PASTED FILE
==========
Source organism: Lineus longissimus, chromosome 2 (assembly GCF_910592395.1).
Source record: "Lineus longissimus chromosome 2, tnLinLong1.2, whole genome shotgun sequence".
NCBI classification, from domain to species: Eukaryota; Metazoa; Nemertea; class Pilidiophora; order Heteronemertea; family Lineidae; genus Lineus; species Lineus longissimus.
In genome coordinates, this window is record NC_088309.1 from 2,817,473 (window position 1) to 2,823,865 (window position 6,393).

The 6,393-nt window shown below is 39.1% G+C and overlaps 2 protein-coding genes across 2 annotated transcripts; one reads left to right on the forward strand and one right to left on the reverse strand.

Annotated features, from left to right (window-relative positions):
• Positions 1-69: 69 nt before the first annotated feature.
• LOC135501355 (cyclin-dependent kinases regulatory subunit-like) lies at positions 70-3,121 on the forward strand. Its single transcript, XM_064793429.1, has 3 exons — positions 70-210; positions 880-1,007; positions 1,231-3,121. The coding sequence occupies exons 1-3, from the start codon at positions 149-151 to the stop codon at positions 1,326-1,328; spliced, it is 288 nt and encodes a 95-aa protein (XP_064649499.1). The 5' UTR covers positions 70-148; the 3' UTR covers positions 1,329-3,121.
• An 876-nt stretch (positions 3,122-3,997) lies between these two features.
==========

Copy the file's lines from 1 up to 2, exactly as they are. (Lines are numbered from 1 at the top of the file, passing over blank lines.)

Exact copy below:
Source organism: Lineus longissimus, chromosome 2 (assembly GCF_910592395.1).
Source record: "Lineus longissimus chromosome 2, tnLinLong1.2, whole genome shotgun sequence".